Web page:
Phormio's inexperience in speaking,1 and his utter helplessness, you all see for yourselves, men of Athens. It is necessary for us, his friends, to state and set forth for you the facts, which we know full well from having heard him often relate them; in order that, when you have duly learned from us and have come to know the rights of the case, you may give a verdict that is both just and in harmony with your oaths.

1 This is not merely the conventional plea of inexperience (compare Dem. 34.1); Phormio was by now an old man, and further, since he was a manumitted slave, he can have had no training which would equip him for the task, and furthermore, he was, of course, of barbarian birth. His friends, therefore, came to his aid, and one of them speaks in his behalf.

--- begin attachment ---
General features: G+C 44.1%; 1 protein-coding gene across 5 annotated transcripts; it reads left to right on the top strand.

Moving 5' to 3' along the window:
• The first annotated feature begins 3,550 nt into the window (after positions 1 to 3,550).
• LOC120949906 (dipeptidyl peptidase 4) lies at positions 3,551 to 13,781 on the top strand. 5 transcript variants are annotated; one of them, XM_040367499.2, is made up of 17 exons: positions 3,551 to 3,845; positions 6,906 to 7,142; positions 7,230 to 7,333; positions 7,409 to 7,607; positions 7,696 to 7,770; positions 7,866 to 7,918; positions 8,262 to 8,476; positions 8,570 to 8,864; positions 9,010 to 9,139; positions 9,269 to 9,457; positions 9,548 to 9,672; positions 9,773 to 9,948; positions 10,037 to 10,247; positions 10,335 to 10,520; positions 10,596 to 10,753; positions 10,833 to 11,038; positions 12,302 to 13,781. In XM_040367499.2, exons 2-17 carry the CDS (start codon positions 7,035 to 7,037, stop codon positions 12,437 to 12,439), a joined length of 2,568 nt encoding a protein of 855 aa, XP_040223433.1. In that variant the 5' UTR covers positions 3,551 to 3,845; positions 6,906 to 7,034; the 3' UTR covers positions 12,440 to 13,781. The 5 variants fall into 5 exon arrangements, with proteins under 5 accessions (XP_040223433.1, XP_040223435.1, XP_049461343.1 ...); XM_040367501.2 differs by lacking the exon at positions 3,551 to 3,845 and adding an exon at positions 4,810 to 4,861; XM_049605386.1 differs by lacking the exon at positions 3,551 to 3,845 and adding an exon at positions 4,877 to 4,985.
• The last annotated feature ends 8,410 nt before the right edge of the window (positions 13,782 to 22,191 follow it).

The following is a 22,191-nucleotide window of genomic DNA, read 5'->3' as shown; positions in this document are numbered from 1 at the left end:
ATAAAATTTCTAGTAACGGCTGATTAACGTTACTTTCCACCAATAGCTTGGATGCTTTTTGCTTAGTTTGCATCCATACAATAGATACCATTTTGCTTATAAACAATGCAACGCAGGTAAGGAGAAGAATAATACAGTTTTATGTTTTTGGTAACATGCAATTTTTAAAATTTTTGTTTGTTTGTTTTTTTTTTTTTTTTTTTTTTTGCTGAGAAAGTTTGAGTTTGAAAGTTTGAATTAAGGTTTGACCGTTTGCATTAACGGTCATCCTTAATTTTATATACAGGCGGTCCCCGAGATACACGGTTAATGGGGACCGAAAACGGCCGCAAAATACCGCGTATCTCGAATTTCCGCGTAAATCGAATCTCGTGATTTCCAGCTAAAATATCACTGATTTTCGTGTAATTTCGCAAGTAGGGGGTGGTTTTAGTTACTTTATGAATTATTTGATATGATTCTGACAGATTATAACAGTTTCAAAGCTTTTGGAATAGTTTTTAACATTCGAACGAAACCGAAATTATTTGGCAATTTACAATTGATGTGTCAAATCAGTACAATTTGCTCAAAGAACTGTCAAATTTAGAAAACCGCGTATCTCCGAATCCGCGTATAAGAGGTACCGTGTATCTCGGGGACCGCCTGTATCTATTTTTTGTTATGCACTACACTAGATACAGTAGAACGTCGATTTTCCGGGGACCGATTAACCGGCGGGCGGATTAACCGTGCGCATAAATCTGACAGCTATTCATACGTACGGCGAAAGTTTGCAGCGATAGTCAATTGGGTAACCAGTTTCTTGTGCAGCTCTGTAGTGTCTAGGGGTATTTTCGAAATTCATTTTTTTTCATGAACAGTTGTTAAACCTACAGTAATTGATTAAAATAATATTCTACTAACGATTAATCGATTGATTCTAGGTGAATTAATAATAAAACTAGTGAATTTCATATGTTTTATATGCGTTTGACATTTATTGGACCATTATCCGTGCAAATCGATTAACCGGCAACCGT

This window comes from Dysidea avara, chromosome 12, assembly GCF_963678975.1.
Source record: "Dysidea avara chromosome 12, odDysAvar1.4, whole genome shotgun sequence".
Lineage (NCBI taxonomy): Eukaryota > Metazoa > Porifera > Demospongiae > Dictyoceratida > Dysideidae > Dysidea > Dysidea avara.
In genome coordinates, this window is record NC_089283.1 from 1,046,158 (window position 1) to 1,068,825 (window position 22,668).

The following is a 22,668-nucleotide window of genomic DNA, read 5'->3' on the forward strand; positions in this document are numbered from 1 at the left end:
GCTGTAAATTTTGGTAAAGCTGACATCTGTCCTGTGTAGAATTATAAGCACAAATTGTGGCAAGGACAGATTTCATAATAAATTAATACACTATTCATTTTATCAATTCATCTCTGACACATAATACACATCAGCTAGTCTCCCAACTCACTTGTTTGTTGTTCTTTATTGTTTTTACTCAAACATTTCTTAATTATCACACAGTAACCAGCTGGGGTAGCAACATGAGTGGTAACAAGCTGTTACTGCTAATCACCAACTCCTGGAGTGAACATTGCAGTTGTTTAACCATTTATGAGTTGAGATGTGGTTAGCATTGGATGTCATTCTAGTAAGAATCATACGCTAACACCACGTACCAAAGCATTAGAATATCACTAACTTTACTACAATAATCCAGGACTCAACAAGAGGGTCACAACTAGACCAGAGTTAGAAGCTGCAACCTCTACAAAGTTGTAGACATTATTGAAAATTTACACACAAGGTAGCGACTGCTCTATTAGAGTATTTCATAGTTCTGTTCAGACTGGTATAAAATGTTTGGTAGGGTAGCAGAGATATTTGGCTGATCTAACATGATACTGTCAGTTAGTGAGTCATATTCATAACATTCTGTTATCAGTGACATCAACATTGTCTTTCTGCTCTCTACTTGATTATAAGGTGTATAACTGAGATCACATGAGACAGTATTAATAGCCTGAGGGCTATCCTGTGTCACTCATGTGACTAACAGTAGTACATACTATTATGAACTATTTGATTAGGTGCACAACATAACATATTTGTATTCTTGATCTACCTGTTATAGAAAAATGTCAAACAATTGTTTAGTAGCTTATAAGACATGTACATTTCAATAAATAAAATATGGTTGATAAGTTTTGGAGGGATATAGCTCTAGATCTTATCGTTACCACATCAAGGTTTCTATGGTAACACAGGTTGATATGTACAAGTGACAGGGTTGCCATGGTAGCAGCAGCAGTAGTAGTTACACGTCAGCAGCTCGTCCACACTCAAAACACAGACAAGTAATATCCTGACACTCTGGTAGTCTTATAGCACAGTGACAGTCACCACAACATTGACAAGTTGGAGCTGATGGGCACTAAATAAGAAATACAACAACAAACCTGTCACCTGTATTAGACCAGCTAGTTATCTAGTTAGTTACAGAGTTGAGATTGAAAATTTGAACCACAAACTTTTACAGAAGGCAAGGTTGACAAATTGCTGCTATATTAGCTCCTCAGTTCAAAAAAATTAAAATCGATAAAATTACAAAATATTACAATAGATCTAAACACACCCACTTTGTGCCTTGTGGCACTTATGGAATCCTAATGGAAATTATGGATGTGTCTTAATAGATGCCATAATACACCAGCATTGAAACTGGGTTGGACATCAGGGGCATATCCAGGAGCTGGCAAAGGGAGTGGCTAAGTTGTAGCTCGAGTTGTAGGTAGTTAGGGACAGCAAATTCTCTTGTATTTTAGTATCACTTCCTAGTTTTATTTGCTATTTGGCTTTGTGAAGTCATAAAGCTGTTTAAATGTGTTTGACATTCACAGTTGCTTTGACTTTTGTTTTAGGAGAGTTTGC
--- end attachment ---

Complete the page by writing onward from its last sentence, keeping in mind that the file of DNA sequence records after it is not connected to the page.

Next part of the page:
Creative Commons License
This work is licensed under a Creative Commons Attribution-ShareAlike 3.0 United States License.

An XML version of this text is available for download, with the additional restriction that you offer Perseus any modifications you make. Perseus provides credit for all accepted changes, storing new additions in a versioning system.

load focus Notes (J. E. Sandys)
load focus Greek (1921)
hide Places (automatically extracted)

View a map of the most frequently mentioned places in this document.

Download Pleiades ancient places geospacial dataset for this text.

hide References (9 total)
  • Commentary references to this page (1):
    • J. E. Sandys, Select Private Orations of Demosthenes, 30
  • Cross-references to this page (1):
    • Basil L. Gildersleeve, Syntax of Classical Greek, The Article
  • Cross-references in notes to this page (6):
  • Cross-references in notes from this page (1):
    • Demosthenes, Against Phormio, 1
hide Display Preferences
Greek Display:
Arabic Display:
View by Default:
Browse Bar: